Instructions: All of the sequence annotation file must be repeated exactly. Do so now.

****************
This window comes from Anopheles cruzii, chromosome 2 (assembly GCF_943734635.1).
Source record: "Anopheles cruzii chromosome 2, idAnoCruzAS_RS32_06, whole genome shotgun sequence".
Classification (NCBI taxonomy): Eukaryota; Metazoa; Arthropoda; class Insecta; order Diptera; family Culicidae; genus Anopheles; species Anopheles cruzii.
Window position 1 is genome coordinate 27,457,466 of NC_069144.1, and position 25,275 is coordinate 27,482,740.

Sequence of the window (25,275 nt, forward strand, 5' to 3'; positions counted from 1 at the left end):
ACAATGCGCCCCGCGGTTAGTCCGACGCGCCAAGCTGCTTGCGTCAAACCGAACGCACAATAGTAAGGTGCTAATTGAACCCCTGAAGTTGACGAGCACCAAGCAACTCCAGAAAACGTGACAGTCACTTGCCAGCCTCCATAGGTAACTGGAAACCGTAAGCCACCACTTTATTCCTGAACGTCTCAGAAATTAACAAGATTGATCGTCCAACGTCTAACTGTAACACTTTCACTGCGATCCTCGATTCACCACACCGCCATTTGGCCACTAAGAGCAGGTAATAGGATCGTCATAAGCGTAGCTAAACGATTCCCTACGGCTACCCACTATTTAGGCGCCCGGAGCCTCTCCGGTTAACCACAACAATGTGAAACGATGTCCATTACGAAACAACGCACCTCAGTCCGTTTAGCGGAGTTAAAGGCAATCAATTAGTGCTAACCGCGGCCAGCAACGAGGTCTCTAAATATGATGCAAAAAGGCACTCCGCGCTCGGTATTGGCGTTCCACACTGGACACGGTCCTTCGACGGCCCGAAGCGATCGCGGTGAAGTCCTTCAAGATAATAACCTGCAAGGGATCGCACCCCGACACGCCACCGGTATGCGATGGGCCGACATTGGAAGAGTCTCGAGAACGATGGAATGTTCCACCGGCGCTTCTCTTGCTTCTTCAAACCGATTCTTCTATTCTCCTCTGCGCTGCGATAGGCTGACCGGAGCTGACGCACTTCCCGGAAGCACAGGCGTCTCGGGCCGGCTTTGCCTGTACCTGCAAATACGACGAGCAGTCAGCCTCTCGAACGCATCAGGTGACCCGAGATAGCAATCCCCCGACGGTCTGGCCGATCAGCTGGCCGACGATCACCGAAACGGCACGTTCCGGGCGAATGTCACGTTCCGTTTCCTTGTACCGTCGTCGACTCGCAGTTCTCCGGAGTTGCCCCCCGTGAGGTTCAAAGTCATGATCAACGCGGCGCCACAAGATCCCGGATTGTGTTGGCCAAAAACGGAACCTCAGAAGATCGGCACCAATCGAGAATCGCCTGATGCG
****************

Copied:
This window comes from Anopheles cruzii, chromosome 2 (assembly GCF_943734635.1).
Source record: "Anopheles cruzii chromosome 2, idAnoCruzAS_RS32_06, whole genome shotgun sequence".
Classification (NCBI taxonomy): Eukaryota; Metazoa; Arthropoda; class Insecta; order Diptera; family Culicidae; genus Anopheles; species Anopheles cruzii.
Window position 1 is genome coordinate 27,457,466 of NC_069144.1, and position 25,275 is coordinate 27,482,740.

Sequence of the window (25,275 nt, forward strand, 5' to 3'; positions counted from 1 at the left end):
ACAATGCGCCCCGCGGTTAGTCCGACGCGCCAAGCTGCTTGCGTCAAACCGAACGCACAATAGTAAGGTGCTAATTGAACCCCTGAAGTTGACGAGCACCAAGCAACTCCAGAAAACGTGACAGTCACTTGCCAGCCTCCATAGGTAACTGGAAACCGTAAGCCACCACTTTATTCCTGAACGTCTCAGAAATTAACAAGATTGATCGTCCAACGTCTAACTGTAACACTTTCACTGCGATCCTCGATTCACCACACCGCCATTTGGCCACTAAGAGCAGGTAATAGGATCGTCATAAGCGTAGCTAAACGATTCCCTACGGCTACCCACTATTTAGGCGCCCGGAGCCTCTCCGGTTAACCACAACAATGTGAAACGATGTCCATTACGAAACAACGCACCTCAGTCCGTTTAGCGGAGTTAAAGGCAATCAATTAGTGCTAACCGCGGCCAGCAACGAGGTCTCTAAATATGATGCAAAAAGGCACTCCGCGCTCGGTATTGGCGTTCCACACTGGACACGGTCCTTCGACGGCCCGAAGCGATCGCGGTGAAGTCCTTCAAGATAATAACCTGCAAGGGATCGCACCCCGACACGCCACCGGTATGCGATGGGCCGACATTGGAAGAGTCTCGAGAACGATGGAATGTTCCACCGGCGCTTCTCTTGCTTCTTCAAACCGATTCTTCTATTCTCCTCTGCGCTGCGATAGGCTGACCGGAGCTGACGCACTTCCCGGAAGCACAGGCGTCTCGGGCCGGCTTTGCCTGTACCTGCAAATACGACGAGCAGTCAGCCTCTCGAACGCATCAGGTGACCCGAGATAGCAATCCCCCGACGGTCTGGCCGATCAGCTGGCCGACGATCACCGAAACGGCACGTTCCGGGCGAATGTCACGTTCCGTTTCCTTGTACCGTCGTCGACTCGCAGTTCTCCGGAGTTGCCCCCCGTGAGGTTCAAAGTCATGATCAACGCGGCGCCACAAGATCCCGGATTGTGTTGGCCAAAAACGGAACCTCAGAAGATCGGCACCAATCGAGAATCGCCTGATGCG